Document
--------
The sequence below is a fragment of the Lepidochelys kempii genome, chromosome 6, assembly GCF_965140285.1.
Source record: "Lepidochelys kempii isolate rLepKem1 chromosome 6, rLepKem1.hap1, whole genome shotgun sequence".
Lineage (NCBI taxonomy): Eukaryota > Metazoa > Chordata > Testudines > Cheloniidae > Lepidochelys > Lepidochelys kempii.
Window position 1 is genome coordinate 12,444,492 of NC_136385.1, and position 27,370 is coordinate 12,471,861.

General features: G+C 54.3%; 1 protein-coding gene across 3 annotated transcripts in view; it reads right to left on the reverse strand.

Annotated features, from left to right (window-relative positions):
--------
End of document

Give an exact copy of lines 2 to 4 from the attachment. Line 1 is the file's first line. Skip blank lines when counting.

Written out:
Source record: "Lepidochelys kempii isolate rLepKem1 chromosome 6, rLepKem1.hap1, whole genome shotgun sequence".
Lineage (NCBI taxonomy): Eukaryota > Metazoa > Chordata > Testudines > Cheloniidae > Lepidochelys > Lepidochelys kempii.
Window position 1 is genome coordinate 12,444,492 of NC_136385.1, and position 27,370 is coordinate 12,471,861.